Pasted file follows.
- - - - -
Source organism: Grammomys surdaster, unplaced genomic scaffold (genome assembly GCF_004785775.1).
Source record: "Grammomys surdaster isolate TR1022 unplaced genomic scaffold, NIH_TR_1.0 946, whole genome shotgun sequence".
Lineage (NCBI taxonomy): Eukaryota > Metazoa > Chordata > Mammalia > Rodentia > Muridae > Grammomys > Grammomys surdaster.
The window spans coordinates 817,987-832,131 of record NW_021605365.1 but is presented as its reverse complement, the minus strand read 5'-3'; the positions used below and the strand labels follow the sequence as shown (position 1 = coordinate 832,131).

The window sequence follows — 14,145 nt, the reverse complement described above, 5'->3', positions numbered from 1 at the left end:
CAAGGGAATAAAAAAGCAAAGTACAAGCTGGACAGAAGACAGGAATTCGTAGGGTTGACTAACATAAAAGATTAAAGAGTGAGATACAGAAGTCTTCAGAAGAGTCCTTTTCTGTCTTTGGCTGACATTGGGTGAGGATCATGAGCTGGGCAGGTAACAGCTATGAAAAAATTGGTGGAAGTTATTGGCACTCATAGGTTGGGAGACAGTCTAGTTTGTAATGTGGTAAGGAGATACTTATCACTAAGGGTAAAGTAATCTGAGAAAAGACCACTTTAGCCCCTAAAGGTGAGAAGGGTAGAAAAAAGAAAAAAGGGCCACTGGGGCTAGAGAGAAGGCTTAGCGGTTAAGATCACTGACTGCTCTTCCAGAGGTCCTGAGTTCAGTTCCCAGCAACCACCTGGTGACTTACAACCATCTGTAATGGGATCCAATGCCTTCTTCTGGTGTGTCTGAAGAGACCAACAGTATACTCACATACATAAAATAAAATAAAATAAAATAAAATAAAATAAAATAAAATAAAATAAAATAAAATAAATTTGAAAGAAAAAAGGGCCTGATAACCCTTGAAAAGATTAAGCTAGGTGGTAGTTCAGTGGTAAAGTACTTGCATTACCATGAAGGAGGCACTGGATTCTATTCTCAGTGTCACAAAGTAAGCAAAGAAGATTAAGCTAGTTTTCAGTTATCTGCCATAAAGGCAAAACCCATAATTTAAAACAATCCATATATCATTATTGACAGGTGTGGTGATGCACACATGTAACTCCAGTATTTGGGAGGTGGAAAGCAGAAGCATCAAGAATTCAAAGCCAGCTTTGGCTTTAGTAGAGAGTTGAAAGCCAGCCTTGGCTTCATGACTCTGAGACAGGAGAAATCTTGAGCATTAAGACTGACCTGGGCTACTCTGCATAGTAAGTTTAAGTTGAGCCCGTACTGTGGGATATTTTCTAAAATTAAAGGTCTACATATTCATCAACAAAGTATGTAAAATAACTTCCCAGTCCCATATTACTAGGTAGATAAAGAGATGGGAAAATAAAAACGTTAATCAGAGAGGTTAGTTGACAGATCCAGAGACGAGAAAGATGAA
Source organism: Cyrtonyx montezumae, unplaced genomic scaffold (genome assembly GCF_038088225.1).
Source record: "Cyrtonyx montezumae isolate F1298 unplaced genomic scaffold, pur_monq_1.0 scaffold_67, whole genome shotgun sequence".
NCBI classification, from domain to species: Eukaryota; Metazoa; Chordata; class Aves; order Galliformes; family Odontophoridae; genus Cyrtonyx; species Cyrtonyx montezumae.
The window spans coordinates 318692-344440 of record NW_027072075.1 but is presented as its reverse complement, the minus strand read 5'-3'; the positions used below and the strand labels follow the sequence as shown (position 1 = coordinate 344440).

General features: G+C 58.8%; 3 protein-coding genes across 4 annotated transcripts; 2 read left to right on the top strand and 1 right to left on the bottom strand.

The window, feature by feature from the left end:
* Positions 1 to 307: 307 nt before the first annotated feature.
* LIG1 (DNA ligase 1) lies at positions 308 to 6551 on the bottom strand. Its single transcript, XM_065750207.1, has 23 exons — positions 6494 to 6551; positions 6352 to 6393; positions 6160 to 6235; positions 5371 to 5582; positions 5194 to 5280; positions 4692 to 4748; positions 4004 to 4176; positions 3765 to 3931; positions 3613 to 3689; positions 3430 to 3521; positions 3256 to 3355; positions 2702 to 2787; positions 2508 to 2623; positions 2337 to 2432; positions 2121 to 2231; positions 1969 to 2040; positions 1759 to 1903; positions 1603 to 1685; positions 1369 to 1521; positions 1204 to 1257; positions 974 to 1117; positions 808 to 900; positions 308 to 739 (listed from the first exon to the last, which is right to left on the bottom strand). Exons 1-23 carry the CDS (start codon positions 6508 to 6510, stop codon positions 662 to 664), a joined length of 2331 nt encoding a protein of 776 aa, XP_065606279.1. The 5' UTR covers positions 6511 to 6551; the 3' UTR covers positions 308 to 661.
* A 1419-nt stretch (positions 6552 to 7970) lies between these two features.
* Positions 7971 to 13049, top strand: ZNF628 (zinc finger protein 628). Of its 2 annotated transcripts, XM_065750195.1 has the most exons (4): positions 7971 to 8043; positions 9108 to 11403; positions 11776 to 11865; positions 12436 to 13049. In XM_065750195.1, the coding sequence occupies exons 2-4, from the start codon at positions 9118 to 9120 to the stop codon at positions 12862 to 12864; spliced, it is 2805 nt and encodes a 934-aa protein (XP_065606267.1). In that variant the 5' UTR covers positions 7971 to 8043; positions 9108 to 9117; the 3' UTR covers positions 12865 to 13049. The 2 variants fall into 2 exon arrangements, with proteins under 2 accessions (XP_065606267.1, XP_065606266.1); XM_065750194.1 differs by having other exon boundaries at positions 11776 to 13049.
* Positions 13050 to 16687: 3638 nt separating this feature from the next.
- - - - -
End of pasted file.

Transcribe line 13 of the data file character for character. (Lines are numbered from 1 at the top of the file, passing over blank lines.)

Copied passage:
* Positions 1 to 307: 307 nt before the first annotated feature.